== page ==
In the science fiction film, Terminator, computers designed to think and act like humans decided they didn’t need carbon-based lifeforms and set out to end the pesky human race. While it’s easy to dismiss depictions of artificial intelligence as Hollywood fantasy, the use of algorithms to help make good decisions continues to grow in scope and scale.
One area, in particular, that is drawing attention from business leaders and public policymakers alike, is AI in the hiring process. Tara Behrend is an Associate Professor at The George Washington University in Washington DC and an expert in the use of artificial intelligence in employment.
“First, let’s remember that the task of hiring is about using limited information that we can collect from somebody right now and make a prediction about the future…and as you know predicting the future is difficult,” Behrend recently explained on the BBB National Programs’ >Better Series Podcast.
Lawmakers are putting regulations in place for this future we are innovating towards. Illinois marked its stance with the Artificial Intelligence Video Interview Act. This law requires employers to gain consent firstly, then give candidates an overview of the AI technology that will be used, in addition to the data that will be observed. It also asks employers to delete video interviews within 30 days if requested by the interviewee. In April 2019, Federal courts presented the Algorithmic Accountability Act, which creates AI regulations and enforces companies to assess the candor, impartiality, privacy, and security of the technology. Other states like New York, New Jersey, and Washington are trailing close behind with legislative efforts.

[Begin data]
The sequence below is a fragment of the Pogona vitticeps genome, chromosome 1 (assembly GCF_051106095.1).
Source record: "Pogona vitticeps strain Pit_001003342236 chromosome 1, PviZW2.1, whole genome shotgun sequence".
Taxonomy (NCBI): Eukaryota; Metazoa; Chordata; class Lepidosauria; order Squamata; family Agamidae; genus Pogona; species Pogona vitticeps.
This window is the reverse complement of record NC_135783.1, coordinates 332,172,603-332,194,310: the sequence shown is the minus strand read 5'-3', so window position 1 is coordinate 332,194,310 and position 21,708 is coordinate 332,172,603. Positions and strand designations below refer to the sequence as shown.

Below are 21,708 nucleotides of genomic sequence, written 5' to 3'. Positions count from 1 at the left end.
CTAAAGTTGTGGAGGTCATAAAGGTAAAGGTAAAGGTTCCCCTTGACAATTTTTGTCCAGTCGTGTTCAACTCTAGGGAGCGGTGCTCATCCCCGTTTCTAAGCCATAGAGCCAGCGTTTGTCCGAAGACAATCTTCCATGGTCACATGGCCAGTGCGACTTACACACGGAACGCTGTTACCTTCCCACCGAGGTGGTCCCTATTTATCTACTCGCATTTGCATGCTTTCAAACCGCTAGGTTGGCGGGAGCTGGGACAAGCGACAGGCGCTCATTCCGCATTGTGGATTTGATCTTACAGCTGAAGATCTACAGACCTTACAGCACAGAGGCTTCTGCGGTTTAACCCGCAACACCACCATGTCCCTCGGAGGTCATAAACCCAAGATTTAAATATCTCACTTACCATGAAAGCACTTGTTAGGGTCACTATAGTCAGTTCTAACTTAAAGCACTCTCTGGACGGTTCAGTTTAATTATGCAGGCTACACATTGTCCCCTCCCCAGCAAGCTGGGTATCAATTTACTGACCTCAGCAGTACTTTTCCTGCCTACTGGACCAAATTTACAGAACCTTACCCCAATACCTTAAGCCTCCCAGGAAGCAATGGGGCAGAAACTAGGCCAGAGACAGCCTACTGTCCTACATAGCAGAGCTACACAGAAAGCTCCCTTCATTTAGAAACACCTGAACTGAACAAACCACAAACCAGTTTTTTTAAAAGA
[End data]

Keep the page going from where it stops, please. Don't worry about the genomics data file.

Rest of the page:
The idea of algorithm-based decisions runs counter to what people involved in the hiring process often believe. Research, though, is pretty clear that humans are not great judges of whether a candidate will be a good employee. “Most people can’t really suss somebody out by shaking their hand or looking in their eye,” noted Behrend. “But, we all like to believe that this is a skill we have; so, we tend to prefer face-to-face interaction even when it’s inferior (to a tech-based decision).”
But AI does have its limitations. Here’s Professor Behrend again: “Every algorithm is just an equation that is meant to describe a set of data. If the data were generated on a world that is unfair, then the algorithm will describe that data back to you in a way that is unfair.”
“What you need to do first is fix your human resources practices, and then think about how to find the people that match the model of success that you actually want.”
You can learn more about the proper use of AI and how one state is regulating its use in the hiring process by listening to the conversation with the Director of WAVE Lab and George Washington University Associate Professor, Tara Behrend. You’ll find the full episode on the BBB National Program’s <Better Series Podcast website.